Roblox ends first day on stock market at $38bn, more than EA, Ubisoft

Roblox's stock market debut puts it at $69.50 a share, nice.

Roblox, the incredibly successful Lego-Minecraft hybrid that kids won't stop playing, has just floated onto the New York Stock Exchange to hit a max valuation of $38 billion.

Yesterday's opening to the public for the Californian developer came after months of delays and an extra funding round in January, which allowed private investors to get on board at $45 a share. The public price after a day of trading is now $69.50 at the close in New York, representing a bump of more than 50% in value, lucky them.

The market cap valuation puts Roblox ahead of much older and bigger publishers and studios in the games industry, including EA ($37.4 billion) and Rockstar and 2K's owners Take-Two ($18.9 billion). It's more than four times the size of Ubisoft's market cap ($8.15 billion) and five times the price Microsoft paid for Bethesda in yesterday's completed acquisition deal ($7.5 billion).

The Roblox Corporation (trading on the ticker as RBLX) went public through a direct listing, rather than Initial Public Offering or IPO, meaning private shareholders could immediately offload their shares with no conversion to common stock. This is the same route Spotify went public with in 2018, increasing transparency of the company's performance and avoiding fees for investment banks to underwrite their offering.

However direct listing also comes with some risks. Roblox is booming right now, with revenues up 82% in 2020, as it essentially has a captive audience. Despite attempts to appeal to older audiences by replicating Fortnite's live virtual concerts, that audience is still almost entirely made up of children spending their parents' money. And those children are currently all but locked in their own homes during the coronavirus pandemic.

An IPO would have used intermediary agents to secure safer long-term investors as part of the market debut, whereas direct listing simply lets anyone jump in. It's unclear if those investors will stick around if the stock gets a little volatile once, for instance, those children go back to school and don't have quite as much time to spend their Robux in game.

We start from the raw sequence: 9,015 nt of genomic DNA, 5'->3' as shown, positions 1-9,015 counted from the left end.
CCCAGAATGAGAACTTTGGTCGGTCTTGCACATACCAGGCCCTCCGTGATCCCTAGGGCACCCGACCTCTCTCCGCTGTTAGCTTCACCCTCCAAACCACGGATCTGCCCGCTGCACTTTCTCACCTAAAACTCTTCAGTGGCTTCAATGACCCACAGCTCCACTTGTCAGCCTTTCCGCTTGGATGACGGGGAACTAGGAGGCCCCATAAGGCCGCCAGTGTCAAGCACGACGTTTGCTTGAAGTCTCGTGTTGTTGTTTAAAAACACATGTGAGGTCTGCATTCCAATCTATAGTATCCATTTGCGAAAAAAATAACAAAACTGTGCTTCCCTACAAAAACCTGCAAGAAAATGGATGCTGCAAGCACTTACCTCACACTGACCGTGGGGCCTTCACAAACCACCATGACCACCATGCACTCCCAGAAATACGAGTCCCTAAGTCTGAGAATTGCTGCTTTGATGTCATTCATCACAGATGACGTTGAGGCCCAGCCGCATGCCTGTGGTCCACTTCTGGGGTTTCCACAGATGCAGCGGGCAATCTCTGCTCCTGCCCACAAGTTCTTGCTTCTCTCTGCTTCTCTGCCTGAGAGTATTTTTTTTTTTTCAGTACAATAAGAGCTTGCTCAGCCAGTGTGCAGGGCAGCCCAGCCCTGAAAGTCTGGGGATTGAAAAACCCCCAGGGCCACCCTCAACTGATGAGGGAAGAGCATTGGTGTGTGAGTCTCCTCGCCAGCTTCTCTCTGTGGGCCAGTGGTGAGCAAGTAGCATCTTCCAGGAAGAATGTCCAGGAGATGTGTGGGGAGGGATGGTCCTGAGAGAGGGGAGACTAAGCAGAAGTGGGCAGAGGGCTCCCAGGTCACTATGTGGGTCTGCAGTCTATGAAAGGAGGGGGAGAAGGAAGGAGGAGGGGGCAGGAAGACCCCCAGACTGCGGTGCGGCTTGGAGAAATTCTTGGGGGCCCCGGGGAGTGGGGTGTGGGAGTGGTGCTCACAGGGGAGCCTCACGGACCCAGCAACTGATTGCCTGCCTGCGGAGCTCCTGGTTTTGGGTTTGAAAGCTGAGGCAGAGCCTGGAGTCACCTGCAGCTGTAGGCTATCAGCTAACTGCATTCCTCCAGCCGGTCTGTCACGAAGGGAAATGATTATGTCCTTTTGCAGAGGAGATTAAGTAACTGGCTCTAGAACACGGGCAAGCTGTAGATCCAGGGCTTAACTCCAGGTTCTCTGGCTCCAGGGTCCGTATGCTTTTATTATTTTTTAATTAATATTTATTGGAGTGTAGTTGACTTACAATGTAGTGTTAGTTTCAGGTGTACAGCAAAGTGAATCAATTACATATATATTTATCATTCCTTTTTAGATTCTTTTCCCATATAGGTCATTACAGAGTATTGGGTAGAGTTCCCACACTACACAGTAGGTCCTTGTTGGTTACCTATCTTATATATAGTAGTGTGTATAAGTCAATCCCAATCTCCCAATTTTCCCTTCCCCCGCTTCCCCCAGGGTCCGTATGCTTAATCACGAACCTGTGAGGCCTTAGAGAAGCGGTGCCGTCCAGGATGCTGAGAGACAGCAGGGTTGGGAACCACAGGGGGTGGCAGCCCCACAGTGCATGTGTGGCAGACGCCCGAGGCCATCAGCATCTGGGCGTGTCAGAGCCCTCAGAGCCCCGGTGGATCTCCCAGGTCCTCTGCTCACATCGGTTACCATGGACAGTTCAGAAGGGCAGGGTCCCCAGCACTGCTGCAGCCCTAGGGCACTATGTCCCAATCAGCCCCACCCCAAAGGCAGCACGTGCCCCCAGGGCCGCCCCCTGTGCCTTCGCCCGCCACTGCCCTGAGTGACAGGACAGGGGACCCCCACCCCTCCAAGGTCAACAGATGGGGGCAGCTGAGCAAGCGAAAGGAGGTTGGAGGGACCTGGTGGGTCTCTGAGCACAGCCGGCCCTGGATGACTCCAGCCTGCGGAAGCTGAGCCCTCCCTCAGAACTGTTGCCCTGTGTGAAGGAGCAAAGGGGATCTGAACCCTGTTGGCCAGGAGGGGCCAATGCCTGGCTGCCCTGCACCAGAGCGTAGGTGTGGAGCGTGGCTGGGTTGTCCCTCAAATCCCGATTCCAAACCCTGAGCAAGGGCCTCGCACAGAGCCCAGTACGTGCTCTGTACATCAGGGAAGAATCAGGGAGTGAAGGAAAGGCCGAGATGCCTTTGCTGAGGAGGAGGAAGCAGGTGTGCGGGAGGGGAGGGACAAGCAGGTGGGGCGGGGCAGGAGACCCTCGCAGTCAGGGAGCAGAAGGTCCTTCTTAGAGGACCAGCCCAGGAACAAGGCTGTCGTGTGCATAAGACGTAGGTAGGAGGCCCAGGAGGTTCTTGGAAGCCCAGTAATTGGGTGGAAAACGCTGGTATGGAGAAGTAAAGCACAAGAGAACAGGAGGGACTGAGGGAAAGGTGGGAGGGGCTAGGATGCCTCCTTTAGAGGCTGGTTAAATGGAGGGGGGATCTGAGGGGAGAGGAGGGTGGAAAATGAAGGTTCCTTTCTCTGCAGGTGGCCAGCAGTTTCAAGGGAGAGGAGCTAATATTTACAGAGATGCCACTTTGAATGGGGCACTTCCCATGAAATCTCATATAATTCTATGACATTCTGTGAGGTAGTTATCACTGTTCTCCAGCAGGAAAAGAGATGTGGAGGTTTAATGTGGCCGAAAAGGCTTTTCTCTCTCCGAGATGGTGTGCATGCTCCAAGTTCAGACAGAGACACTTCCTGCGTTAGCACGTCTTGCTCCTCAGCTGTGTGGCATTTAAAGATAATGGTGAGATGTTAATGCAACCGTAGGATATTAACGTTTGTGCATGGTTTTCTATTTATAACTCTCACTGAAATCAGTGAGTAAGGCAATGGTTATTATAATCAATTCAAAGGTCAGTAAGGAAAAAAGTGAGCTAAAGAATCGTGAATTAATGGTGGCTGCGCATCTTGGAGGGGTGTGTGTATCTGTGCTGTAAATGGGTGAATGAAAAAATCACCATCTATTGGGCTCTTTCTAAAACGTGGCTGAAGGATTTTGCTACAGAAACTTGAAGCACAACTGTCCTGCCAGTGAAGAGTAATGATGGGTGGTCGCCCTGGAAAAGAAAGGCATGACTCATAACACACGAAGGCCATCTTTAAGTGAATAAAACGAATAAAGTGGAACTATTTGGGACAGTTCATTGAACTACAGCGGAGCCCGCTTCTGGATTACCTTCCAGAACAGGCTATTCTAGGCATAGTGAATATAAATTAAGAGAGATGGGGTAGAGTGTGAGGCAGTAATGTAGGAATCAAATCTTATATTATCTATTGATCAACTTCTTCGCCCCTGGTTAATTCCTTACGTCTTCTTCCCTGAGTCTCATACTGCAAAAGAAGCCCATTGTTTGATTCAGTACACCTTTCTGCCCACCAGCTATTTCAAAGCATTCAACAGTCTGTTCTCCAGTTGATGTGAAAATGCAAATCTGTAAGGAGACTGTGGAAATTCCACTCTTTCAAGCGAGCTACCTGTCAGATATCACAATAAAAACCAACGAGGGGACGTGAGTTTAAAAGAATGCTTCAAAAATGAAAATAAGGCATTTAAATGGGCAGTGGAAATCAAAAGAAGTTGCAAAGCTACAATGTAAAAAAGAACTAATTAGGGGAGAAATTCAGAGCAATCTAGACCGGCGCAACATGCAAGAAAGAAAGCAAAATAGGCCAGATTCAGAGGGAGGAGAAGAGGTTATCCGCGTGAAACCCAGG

There's also the question of Roblox's actual bottom line. While revenues and Robux sales were up to $924 million last year, the company actually posted a net loss of $253 million (up from $71 million in 2019) thanks to an increase in the amount it paid out through its developer revenue share program.

Anyone can make a game mode in Roblox and list it on a store, and if players buy into the game mode with Robux the original developer gets their cut. Last year more than 1,250 developers made more than $10,000 from their creations, while 300 of those earned at least $100,000 according to figures released by the corporation.

Despite those potential pitfalls, the company is forecasting another year of growth, though not quite hitting the 82% of 2020. This year Roblox is claiming to hit somewhere between 56% and 64%, topping $1.5 billion on its balance sheet for 2021.

“We headed into 2020 with strong organic growth which was further bolstered by social distancing restrictions,” Michael Guthrie, Roblox’s finance chief, said in the guidance statement issued with their direct listing yesterday. “As those restrictions ease, we expect the rates of growth in 2021 will be well below the rates in 2020, however, we believe we will see absolute growth in most of our core metrics for the full year."

What do you think about Roblox's $38 billion valuation on the New York Stock Exchange? Do you like the stock? Or are you not a fan of the game?


Chris is the captain of the good ship AllGamers, which would explain everything you're seeing here. Get in touch to talk about work or the $6 million Echo Slam by emailing or finding him on Twitter. 


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